The “3 D’s” to prevent your cat from scratching the furniture
by Maggie Sharp
(Hobart, Tasmania, Australia)
A great alternative - the dispacement method mentioned below - photo by aJ GAZMEN ツ GucciBeaR (Flickr)
To those people who think it's okay to have your cat declawed just because it scratches the furniture, I have 2 things to say to you. 1) Keep reading. 2) You're insane.
I was looking around and came across an article written by Drs. Foster & Smith Educational Staff so I thought I'd share it. This posting is based directly on the recommendations of that article.
1. DETER scratching by using sprays and tape. The most common place to scratch is the corners of upholstered sofas and chairs. Tape such as Sticky Paws Strips makes it very irritating for a cat to scratch where the tap is and they will avoid it. This is because their paws are extremely sensitive to help detect prey through vibrations. Another deterrent is a herbal spray that replaces the territorial marker that is left behind on the scratched area. Cats tend to return the same area to reinforce the scent left behind and this deters that process. Both these deterrent are almost invisible but highly effective.
2. DISPLACE the area where your cat scratches. Providing alternatives to upholstered furniture such as well designed scratching posts will encourage your cat to scratch elsewhere. Note: from Michael (Admin): Certain kinds of furniture is much less attractive as an area to scratch. I use leather furniture which although is not guaranteed to prevent scratching is much less interesting which encourages the use of a better alternative such as a scratching post.
Certain types of scratching post or device can be selected to replace the area that is being scratched:
-- If the problem area is around door frames and/or the wooden legs of desks, you might consider a piece of cat furniture or a post made of cedar.
-- Alternatively, if your cat uses the upholstered sides of your couch or your best rug, you might select a carpeted cat tree or perch.
-- Sisal, a marine-grade rope that scratches back, is a feline favorite for many cats. There are many types. You might try a vertical post or tree.
A pinch or spray of catnip on the new scratching area encourages use of the scratching device.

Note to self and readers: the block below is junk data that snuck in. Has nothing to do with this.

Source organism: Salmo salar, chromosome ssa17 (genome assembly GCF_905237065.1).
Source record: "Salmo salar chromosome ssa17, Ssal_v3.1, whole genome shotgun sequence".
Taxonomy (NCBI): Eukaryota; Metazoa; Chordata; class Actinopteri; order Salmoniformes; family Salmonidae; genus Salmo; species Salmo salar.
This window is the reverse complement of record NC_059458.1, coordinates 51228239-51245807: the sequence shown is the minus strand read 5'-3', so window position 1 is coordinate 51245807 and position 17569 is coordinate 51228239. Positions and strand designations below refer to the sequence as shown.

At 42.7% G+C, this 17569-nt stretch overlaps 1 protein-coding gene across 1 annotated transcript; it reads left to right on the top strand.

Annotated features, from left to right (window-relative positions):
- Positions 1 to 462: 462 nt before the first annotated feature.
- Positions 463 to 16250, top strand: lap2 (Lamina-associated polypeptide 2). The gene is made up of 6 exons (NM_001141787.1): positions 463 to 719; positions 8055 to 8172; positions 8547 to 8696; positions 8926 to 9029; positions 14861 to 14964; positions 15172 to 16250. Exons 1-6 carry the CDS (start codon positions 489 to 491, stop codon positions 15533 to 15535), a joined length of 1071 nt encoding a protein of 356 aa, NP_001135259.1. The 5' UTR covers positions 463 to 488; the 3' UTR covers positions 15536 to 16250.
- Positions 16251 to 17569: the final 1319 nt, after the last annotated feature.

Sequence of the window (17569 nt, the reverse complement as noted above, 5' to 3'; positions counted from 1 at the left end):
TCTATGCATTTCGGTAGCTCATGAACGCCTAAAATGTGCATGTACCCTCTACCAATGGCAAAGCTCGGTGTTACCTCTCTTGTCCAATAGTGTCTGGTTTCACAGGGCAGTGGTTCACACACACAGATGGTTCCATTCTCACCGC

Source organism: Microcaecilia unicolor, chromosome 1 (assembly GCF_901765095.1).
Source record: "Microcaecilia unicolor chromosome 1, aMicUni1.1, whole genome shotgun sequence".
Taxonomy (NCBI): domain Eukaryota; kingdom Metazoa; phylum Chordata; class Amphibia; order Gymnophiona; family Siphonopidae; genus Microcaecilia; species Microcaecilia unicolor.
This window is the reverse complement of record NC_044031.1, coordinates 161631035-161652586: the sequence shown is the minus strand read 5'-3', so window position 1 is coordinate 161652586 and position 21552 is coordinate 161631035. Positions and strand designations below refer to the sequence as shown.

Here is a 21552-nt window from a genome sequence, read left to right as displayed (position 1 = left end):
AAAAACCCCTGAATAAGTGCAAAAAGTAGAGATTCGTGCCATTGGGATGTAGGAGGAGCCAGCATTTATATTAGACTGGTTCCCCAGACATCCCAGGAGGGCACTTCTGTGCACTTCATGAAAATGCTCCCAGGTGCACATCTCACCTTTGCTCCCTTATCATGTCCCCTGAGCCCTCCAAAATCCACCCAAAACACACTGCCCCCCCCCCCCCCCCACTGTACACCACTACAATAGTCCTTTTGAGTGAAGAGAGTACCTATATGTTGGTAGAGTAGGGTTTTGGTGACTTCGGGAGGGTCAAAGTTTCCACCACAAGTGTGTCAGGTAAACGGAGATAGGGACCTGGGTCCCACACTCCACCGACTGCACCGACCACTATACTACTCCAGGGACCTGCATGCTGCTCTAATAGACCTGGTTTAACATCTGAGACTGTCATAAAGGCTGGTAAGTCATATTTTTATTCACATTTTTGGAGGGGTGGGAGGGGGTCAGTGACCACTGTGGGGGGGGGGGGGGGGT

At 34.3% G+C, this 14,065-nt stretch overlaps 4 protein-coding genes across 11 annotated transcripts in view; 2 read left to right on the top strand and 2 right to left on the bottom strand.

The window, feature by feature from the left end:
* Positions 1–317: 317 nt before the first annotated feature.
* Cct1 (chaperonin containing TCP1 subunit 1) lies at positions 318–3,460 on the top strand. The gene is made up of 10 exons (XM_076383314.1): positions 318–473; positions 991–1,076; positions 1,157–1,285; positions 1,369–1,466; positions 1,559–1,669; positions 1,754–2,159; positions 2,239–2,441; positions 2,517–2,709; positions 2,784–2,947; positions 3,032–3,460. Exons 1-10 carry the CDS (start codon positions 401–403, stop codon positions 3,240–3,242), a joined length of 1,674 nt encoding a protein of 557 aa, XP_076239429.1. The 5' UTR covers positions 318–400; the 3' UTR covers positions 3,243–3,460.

This is a post I made 2 years ago! on preventing damage to furniture. I have learnt more since but it is still useful, I feel.
3. DULL your cat's claws to minimise/eliminate damage. Trimming a cat's claws is a very effective way of achieving this. A good quality (veterinary-quality) clipper is recomended and perhaps your vet might show you how he or she does it. There are other devices that are safe to use (i.e. which prevent the risk of trimming too deep). One device is like a file, which abrades the claw rather than cuts it.
The paw should be gently squeezed to expose the claw. Cats who resist can sometimes be more accepting if wrapped in a soft towel or a product called a Klaw Kontrol Bag for safe restraint.
An alternative to trimming is sheathing the claws with, for example, Soft Claws Nail Caps which glue on easily. They last about 4-6 weeks and don't interfere with normal claw retraction/extension. Note from Michael (Admin): some people think that claw covers are not much better than declawing (Finn is one of those people and he says so here: Claw caps not really any better than declawing). The bottom line, though is that if they prevent a declaw they are successful. They are a kind of poor compromise, I think. The better technique is deter and displace, I feel.
Please remember the 3 D's to curb this problem. It might take a bit of training (reward based training is the only type) but it is the best, indeed only, way. Or like me you can just accept some damage and chill out about it.
4. DECLAWING IS NOT AN OPTION! (No, that wasn't in the article.). This is the fourth D and it is the bad one.
I hope those whom are considering declawing their cat, read this and know that declawing is cruel and there are alternatives.
Hi Maggie... thanks very much for picking up these good tips. I modified the article to avoid any possibility of copyright issues. Thanks for being copyright aware by the way....Michael